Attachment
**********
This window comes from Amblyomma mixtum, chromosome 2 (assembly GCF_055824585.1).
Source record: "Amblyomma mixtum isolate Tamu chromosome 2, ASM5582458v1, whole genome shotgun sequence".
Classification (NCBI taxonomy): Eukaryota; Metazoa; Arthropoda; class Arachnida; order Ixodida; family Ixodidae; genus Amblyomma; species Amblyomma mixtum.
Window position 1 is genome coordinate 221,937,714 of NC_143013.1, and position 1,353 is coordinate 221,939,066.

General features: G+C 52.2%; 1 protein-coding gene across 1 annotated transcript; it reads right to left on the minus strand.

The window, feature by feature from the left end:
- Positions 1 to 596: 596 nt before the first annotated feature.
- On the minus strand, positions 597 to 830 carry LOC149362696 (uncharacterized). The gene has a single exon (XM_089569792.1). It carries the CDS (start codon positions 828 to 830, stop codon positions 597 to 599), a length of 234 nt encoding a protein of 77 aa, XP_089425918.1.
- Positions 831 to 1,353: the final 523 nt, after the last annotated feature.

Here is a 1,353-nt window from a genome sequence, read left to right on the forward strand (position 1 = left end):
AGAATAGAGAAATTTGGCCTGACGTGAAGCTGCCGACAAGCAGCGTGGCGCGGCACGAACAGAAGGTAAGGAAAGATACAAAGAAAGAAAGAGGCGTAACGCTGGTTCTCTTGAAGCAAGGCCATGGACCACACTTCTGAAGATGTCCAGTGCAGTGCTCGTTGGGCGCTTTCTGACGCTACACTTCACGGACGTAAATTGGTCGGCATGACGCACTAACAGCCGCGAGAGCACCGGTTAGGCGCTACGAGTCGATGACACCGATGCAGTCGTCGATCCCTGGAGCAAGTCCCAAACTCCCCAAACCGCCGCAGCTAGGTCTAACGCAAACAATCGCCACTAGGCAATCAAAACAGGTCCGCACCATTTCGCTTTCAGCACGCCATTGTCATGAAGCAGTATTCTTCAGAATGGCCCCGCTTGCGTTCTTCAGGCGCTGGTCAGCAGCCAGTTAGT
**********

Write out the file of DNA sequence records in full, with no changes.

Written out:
This window comes from Amblyomma mixtum, chromosome 2 (assembly GCF_055824585.1).
Source record: "Amblyomma mixtum isolate Tamu chromosome 2, ASM5582458v1, whole genome shotgun sequence".
Classification (NCBI taxonomy): Eukaryota; Metazoa; Arthropoda; class Arachnida; order Ixodida; family Ixodidae; genus Amblyomma; species Amblyomma mixtum.
Window position 1 is genome coordinate 221,937,714 of NC_143013.1, and position 1,353 is coordinate 221,939,066.

General features: G+C 52.2%; 1 protein-coding gene across 1 annotated transcript; it reads right to left on the minus strand.

The window, feature by feature from the left end:
- Positions 1 to 596: 596 nt before the first annotated feature.
- On the minus strand, positions 597 to 830 carry LOC149362696 (uncharacterized). The gene has a single exon (XM_089569792.1). It carries the CDS (start codon positions 828 to 830, stop codon positions 597 to 599), a length of 234 nt encoding a protein of 77 aa, XP_089425918.1.
- Positions 831 to 1,353: the final 523 nt, after the last annotated feature.

Here is a 1,353-nt window from a genome sequence, read left to right on the forward strand (position 1 = left end):
AGAATAGAGAAATTTGGCCTGACGTGAAGCTGCCGACAAGCAGCGTGGCGCGGCACGAACAGAAGGTAAGGAAAGATACAAAGAAAGAAAGAGGCGTAACGCTGGTTCTCTTGAAGCAAGGCCATGGACCACACTTCTGAAGATGTCCAGTGCAGTGCTCGTTGGGCGCTTTCTGACGCTACACTTCACGGACGTAAATTGGTCGGCATGACGCACTAACAGCCGCGAGAGCACCGGTTAGGCGCTACGAGTCGATGACACCGATGCAGTCGTCGATCCCTGGAGCAAGTCCCAAACTCCCCAAACCGCCGCAGCTAGGTCTAACGCAAACAATCGCCACTAGGCAATCAAAACAGGTCCGCACCATTTCGCTTTCAGCACGCCATTGTCATGAAGCAGTATTCTTCAGAATGGCCCCGCTTGCGTTCTTCAGGCGCTGGTCAGCAGCCAGTTAGT